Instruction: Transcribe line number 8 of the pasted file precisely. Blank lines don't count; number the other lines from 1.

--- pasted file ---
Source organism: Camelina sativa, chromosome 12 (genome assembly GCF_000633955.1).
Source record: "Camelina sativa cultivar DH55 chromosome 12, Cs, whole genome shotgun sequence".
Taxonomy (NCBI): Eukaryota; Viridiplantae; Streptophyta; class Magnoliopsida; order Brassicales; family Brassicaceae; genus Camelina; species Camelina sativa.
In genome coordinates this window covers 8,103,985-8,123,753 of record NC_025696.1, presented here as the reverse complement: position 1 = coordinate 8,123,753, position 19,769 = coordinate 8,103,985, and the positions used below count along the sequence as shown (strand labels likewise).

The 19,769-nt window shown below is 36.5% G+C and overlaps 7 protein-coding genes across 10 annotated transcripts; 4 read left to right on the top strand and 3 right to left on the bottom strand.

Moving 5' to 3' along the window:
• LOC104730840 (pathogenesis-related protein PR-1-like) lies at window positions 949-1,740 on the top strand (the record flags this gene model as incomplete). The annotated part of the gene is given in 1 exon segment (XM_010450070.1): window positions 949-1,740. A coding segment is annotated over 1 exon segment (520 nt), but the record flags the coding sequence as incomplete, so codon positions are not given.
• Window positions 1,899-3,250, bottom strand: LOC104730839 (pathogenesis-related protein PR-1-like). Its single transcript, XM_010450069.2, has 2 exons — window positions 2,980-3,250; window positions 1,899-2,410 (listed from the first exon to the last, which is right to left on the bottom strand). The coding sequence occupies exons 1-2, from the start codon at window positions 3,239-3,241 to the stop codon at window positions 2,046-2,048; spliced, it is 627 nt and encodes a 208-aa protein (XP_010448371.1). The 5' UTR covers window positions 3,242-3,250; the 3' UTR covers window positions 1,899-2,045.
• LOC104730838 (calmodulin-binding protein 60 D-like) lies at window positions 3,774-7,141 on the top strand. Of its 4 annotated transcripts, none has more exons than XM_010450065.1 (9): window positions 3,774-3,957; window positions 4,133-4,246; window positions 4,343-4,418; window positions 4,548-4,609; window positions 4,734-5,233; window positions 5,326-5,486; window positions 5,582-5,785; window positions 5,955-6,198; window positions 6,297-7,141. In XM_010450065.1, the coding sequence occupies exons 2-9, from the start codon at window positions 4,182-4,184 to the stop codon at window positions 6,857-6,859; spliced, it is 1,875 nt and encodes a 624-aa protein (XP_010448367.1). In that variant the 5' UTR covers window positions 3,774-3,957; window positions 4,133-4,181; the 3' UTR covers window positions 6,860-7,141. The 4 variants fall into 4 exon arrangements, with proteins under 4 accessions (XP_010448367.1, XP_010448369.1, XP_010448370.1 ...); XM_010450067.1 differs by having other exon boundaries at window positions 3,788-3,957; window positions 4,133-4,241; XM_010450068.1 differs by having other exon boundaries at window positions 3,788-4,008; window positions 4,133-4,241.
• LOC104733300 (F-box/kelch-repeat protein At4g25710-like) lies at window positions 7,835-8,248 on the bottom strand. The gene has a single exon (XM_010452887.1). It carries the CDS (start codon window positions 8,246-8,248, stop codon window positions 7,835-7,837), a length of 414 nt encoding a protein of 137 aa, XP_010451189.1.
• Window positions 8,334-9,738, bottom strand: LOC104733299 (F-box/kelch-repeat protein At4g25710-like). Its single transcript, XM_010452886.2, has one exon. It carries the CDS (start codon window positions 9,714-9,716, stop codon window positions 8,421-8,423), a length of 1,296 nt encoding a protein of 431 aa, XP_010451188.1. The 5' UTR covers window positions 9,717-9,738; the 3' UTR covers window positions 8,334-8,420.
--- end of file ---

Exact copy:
• Window positions 1,899-3,250, bottom strand: LOC104730839 (pathogenesis-related protein PR-1-like). Its single transcript, XM_010450069.2, has 2 exons — window positions 2,980-3,250; window positions 1,899-2,410 (listed from the first exon to the last, which is right to left on the bottom strand). The coding sequence occupies exons 1-2, from the start codon at window positions 3,239-3,241 to the stop codon at window positions 2,046-2,048; spliced, it is 627 nt and encodes a 208-aa protein (XP_010448371.1). The 5' UTR covers window positions 3,242-3,250; the 3' UTR covers window positions 1,899-2,045.